From the Kupcakes and Kyriarchy blog--Interplay in Intersections

A Resource for Dialogue: 30+ Examples of Cisgender Privilege

From the Kupcakes and Kyriarchy blog--Interplay in Intersections

From the Kupcakes and Kyriarchy blog–Interplay in Intersections

From The Kupcakes and Kyriarchy tumblog: 30+ Examples of Cisgender Privilege–

Here’s an excerpt from a list of unearned benefits that come with being cisgender.

Following is a list of cisgender identity privileges.  If you’re not familiar with the term, “cisgender” means having a biological sex that matches your gender identity and expression, resulting in other people accurately perceiving your gender.

If you are cisgender, listed below are benefits that result from your alignment of identity and perceived identity.

If you identify as cisgender, there’s a good chance you’ve never thought about these things.  Try and be more cognizant and you’ll start to realize how much work we have to do in order to make things better for the transgender folks who don’t have access to these privileges.  If you’re unsure of what it means to be “transgender” you can read about it.

Examples of Cisgender privilege

Yes, much similar to White privilege, Male privilege, Heterosexual privilege, Ability privilege  and others, it does exist. Here are some selected examples.

 24. Having your gender as an option on a form.

19 Be able to assume that everyone you encounter will understand your identity, and not think you’re confused, misled, or hell-bound when you reveal it to them.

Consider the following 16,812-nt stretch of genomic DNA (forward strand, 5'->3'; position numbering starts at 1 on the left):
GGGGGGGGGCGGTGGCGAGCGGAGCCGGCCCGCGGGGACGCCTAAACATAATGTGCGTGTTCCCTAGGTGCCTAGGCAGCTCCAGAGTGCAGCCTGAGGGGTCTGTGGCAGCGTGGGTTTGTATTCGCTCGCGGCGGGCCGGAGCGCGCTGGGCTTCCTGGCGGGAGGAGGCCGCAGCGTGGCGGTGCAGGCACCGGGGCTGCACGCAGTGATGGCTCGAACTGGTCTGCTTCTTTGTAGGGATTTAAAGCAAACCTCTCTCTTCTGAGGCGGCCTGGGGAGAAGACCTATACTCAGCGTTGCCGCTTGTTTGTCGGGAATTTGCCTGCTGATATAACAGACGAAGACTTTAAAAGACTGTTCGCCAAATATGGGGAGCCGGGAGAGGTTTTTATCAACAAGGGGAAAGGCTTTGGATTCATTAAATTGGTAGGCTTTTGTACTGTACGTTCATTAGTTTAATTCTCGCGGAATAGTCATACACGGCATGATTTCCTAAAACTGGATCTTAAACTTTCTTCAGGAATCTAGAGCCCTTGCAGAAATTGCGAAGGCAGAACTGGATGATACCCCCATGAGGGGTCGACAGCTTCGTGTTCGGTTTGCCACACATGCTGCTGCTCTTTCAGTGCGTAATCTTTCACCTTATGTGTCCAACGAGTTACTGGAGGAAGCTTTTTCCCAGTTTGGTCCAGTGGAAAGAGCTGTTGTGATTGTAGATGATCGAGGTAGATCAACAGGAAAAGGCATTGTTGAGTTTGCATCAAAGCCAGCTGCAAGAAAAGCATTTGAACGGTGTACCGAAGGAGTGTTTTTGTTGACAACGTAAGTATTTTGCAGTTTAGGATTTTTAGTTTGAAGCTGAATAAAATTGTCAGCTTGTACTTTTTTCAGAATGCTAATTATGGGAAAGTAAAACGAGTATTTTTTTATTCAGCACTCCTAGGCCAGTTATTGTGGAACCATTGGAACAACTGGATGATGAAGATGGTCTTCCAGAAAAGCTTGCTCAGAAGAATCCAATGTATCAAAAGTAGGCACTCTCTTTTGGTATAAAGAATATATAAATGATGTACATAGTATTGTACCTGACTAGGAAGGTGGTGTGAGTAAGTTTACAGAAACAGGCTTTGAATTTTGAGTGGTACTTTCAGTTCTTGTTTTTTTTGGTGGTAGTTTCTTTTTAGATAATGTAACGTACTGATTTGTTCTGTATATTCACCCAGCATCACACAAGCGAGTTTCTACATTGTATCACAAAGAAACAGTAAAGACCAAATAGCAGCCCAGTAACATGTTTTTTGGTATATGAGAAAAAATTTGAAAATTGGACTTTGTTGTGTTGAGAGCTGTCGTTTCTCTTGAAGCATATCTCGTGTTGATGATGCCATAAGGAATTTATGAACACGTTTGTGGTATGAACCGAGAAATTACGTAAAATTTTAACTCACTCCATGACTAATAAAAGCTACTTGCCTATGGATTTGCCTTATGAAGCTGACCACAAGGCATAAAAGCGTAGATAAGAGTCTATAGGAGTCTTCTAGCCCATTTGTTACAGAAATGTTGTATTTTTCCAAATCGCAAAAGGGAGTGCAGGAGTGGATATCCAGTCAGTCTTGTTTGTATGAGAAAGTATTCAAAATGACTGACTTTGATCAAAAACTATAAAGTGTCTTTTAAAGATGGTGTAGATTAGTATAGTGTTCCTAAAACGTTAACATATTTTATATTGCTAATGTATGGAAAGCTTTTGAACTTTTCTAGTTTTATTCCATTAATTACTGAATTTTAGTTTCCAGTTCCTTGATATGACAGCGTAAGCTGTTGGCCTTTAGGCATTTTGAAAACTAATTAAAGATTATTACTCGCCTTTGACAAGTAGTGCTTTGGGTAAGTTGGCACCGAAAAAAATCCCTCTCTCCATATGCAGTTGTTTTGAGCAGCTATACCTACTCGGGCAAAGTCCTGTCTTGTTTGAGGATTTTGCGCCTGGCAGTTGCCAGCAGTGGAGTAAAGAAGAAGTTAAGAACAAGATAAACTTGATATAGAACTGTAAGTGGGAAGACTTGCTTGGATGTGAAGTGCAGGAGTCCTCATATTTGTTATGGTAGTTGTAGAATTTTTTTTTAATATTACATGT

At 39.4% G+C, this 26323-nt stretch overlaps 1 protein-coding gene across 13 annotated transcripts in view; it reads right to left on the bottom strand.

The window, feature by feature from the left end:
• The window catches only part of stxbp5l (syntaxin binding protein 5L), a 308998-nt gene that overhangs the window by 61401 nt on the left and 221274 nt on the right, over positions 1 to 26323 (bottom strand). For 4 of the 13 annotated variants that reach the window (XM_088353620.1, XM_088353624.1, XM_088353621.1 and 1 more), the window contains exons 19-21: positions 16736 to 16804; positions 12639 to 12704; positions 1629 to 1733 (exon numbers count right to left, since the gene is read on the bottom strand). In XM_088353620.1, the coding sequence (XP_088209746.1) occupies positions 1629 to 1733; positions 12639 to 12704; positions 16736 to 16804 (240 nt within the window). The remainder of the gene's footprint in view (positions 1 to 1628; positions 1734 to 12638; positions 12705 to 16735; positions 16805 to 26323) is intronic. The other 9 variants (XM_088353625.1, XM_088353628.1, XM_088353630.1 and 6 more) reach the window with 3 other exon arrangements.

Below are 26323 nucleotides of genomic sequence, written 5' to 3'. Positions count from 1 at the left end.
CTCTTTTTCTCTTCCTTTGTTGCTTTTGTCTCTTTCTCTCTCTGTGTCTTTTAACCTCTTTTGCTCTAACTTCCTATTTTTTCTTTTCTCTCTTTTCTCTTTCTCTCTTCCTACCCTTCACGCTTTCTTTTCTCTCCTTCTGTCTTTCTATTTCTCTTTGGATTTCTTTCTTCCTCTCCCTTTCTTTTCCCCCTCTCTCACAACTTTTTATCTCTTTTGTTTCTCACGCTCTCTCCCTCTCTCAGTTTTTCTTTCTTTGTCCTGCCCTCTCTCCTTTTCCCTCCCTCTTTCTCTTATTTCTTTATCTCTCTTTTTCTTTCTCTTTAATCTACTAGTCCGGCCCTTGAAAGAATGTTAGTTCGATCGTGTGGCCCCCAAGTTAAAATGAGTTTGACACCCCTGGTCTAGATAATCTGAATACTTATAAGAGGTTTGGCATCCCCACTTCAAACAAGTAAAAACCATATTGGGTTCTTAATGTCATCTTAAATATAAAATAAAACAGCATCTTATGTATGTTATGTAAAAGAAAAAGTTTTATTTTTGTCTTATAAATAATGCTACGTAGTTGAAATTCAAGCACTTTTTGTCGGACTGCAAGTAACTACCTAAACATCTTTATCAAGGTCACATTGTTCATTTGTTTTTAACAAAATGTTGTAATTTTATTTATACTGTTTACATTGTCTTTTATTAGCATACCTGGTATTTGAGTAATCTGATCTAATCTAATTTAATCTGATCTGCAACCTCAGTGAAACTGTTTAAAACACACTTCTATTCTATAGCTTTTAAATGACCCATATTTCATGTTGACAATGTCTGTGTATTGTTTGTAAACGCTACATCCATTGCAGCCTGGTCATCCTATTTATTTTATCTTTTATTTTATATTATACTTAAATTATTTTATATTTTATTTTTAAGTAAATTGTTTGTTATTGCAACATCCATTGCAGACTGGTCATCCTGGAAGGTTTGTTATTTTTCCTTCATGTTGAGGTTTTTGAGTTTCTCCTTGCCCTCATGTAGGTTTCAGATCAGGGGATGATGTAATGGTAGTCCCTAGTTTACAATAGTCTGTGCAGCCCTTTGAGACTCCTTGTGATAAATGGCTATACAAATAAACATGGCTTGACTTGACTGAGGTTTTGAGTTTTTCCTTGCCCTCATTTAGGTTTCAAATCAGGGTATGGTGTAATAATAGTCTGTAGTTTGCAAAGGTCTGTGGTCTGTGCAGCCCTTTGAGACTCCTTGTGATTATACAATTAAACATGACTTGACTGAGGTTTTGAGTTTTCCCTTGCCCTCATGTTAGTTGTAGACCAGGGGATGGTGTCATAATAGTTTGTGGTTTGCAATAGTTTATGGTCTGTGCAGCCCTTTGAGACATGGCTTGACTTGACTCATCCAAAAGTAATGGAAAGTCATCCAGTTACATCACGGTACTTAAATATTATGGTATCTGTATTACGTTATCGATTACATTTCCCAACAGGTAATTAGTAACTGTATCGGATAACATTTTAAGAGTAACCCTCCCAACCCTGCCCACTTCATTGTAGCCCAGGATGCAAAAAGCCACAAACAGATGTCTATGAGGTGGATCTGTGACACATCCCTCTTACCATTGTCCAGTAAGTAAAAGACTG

3. Strangers don’t assume they can ask you what your genitals look like and how you have sex.

28. You don’t have to convince your parents of your true gender and/or have to earn your parents’ and siblings’ love and respect all over again.

4. Your validity as a man/woman/human is not based on how much surgery you’ve had or how well you “pass” as non-transgender.

5. You have the ability to walk through the world and generally blend-in, not being constantly stared or gawked at, whispered about, pointed at, or laughed at because of your gender expression.

29. You don’t have to remind your extended family over and over to use proper gender pronouns (e.g., after transitioning).

7. Strangers call you by the name you provide, and don’t ask what your “real name” [birth name] is and then assume that they have a right to call you by that name.

9. You have the ability to flirt, engage in courtship, or form a relationship and not fear that your biological status may be cause for rejection or attack, nor will it cause your partner to question their sexual orientation.

11. Your identity is not considered a mental pathology (“gender identity disorder” in the DSM IV) by the psychological and medical establishments.

7. Strangers call you by the name you provide, and don’t ask what your “real name” [birth name] is and then assume that they have a right to call you by that name.

18. Hollywood accurately depicts people of your gender in films and television, and does not solely make  your identity the focus of a dramatic storyline, or the punchline for a joke.

30. You don’t have to deal with old photographs that did not reflect who you truly are.

Read the rest of the list they’ve compiled here.  Also See “On Being an Ally”.

Grace & Peace,

From Aspiring Humanitarian, Relando Thompkins, MSW



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Written by

I'm a Social Justice Educator and Aspiring Humanitarian who is interested in conflict resolution, improving intergroup relations, and building more equitable and inclusive communities. "Notes from an Aspiring Humanitarian" is my blog, where I write about issues of diversity, inclusion, equity, and social justice. By exploring social identities through written word, film & video, and other forms of media, I hope to continue to expand and enrich conversations about social issues that face our society, and to find ways to take social action while encouraging others to do so as well in their own ways.

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